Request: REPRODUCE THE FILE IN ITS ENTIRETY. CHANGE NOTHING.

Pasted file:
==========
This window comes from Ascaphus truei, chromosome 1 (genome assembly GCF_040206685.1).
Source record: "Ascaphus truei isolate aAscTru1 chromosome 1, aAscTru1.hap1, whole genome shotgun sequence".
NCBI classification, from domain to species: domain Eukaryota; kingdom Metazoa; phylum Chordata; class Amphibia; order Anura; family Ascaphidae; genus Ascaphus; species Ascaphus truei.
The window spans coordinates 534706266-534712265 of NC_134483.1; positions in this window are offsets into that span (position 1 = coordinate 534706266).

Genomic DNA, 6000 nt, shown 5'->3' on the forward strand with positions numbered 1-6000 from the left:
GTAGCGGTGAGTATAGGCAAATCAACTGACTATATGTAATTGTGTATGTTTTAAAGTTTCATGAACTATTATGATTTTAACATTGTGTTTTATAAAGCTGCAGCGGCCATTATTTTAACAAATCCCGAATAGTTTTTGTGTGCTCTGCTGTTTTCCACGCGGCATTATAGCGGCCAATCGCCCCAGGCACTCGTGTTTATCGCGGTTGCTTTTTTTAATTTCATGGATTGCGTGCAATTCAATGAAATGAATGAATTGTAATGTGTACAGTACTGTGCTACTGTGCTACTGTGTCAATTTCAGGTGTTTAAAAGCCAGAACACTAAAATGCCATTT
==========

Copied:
This window comes from Ascaphus truei, chromosome 1 (genome assembly GCF_040206685.1).
Source record: "Ascaphus truei isolate aAscTru1 chromosome 1, aAscTru1.hap1, whole genome shotgun sequence".
NCBI classification, from domain to species: domain Eukaryota; kingdom Metazoa; phylum Chordata; class Amphibia; order Anura; family Ascaphidae; genus Ascaphus; species Ascaphus truei.
The window spans coordinates 534706266-534712265 of NC_134483.1; positions in this window are offsets into that span (position 1 = coordinate 534706266).

Genomic DNA, 6000 nt, shown 5'->3' on the forward strand with positions numbered 1-6000 from the left:
GTAGCGGTGAGTATAGGCAAATCAACTGACTATATGTAATTGTGTATGTTTTAAAGTTTCATGAACTATTATGATTTTAACATTGTGTTTTATAAAGCTGCAGCGGCCATTATTTTAACAAATCCCGAATAGTTTTTGTGTGCTCTGCTGTTTTCCACGCGGCATTATAGCGGCCAATCGCCCCAGGCACTCGTGTTTATCGCGGTTGCTTTTTTTAATTTCATGGATTGCGTGCAATTCAATGAAATGAATGAATTGTAATGTGTACAGTACTGTGCTACTGTGCTACTGTGTCAATTTCAGGTGTTTAAAAGCCAGAACACTAAAATGCCATTT